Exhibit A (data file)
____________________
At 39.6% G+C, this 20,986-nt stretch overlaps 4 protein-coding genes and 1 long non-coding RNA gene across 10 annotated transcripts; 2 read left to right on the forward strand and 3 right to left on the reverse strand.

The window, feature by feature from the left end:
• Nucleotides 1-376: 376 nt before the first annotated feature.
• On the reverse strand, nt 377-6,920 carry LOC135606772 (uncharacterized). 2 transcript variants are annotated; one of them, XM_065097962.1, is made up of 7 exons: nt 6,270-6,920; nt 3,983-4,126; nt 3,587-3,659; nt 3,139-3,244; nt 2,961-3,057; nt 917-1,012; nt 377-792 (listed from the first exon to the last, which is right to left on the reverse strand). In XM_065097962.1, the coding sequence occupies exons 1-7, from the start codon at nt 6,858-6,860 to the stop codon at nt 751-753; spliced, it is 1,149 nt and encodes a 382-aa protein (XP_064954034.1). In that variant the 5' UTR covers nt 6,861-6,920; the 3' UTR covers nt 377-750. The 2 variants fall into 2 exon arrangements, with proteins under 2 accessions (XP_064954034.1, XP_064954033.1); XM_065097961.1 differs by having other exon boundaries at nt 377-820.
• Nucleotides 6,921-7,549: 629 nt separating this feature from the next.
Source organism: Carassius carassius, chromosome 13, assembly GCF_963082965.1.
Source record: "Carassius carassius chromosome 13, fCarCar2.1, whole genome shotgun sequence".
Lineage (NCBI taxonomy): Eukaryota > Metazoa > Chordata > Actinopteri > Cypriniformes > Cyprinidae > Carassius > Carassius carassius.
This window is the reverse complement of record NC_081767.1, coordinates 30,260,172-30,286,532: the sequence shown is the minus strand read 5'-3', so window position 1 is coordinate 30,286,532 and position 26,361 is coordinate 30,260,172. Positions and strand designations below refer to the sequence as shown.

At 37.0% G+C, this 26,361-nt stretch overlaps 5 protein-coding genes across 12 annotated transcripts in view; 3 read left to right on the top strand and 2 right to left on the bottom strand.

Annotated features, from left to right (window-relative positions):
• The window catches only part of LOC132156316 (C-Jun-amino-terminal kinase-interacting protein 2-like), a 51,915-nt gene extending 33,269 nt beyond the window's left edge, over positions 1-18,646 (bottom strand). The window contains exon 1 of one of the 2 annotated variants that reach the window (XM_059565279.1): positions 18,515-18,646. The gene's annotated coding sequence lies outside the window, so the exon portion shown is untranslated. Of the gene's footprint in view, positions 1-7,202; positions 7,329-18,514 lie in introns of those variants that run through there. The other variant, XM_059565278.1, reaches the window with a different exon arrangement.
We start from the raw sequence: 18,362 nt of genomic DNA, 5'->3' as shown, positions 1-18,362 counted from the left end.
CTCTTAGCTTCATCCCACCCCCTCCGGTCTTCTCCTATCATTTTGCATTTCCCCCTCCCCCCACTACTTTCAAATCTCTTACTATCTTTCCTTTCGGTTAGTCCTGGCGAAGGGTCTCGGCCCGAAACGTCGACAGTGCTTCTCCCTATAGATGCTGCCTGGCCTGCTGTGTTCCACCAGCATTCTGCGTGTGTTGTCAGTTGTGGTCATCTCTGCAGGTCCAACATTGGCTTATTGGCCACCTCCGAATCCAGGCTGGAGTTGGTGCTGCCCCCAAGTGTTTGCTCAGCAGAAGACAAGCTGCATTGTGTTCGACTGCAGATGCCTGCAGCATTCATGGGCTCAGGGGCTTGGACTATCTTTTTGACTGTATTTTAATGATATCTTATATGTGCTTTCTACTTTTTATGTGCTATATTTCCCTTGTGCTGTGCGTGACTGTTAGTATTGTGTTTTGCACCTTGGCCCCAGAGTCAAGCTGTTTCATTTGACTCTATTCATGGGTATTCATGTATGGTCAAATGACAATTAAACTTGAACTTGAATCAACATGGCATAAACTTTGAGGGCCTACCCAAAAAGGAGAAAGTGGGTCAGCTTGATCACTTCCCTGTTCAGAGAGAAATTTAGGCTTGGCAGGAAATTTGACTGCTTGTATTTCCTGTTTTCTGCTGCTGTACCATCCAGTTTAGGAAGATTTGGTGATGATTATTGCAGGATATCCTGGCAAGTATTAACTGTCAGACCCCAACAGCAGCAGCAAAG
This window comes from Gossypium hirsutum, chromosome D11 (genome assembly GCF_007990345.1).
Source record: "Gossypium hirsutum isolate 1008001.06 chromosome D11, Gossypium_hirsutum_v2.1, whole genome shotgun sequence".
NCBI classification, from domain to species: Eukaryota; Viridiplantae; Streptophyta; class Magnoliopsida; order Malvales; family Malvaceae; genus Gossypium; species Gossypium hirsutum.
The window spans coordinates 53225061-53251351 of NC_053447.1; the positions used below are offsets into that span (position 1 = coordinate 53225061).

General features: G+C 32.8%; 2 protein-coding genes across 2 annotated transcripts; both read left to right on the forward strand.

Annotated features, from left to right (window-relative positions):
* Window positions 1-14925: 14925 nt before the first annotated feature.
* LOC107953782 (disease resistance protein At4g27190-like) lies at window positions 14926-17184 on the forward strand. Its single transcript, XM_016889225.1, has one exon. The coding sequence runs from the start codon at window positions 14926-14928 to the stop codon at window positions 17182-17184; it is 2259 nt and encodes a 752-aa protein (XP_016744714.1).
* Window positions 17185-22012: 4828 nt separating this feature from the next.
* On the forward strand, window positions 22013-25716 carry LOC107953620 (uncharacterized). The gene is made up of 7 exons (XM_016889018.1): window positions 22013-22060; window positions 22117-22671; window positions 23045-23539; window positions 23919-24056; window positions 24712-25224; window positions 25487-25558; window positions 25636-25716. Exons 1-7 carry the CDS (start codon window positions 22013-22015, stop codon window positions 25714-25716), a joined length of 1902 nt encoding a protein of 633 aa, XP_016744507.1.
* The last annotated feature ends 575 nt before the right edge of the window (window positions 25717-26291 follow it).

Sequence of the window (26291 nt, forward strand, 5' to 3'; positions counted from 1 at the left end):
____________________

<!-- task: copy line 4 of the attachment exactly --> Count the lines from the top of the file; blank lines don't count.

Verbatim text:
• On the reverse strand, nt 377-6,920 carry LOC135606772 (uncharacterized). 2 transcript variants are annotated; one of them, XM_065097962.1, is made up of 7 exons: nt 6,270-6,920; nt 3,983-4,126; nt 3,587-3,659; nt 3,139-3,244; nt 2,961-3,057; nt 917-1,012; nt 377-792 (listed from the first exon to the last, which is right to left on the reverse strand). In XM_065097962.1, the coding sequence occupies exons 1-7, from the start codon at nt 6,858-6,860 to the stop codon at nt 751-753; spliced, it is 1,149 nt and encodes a 382-aa protein (XP_064954034.1). In that variant the 5' UTR covers nt 6,861-6,920; the 3' UTR covers nt 377-750. The 2 variants fall into 2 exon arrangements, with proteins under 2 accessions (XP_064954034.1, XP_064954033.1); XM_065097961.1 differs by having other exon boundaries at nt 377-820.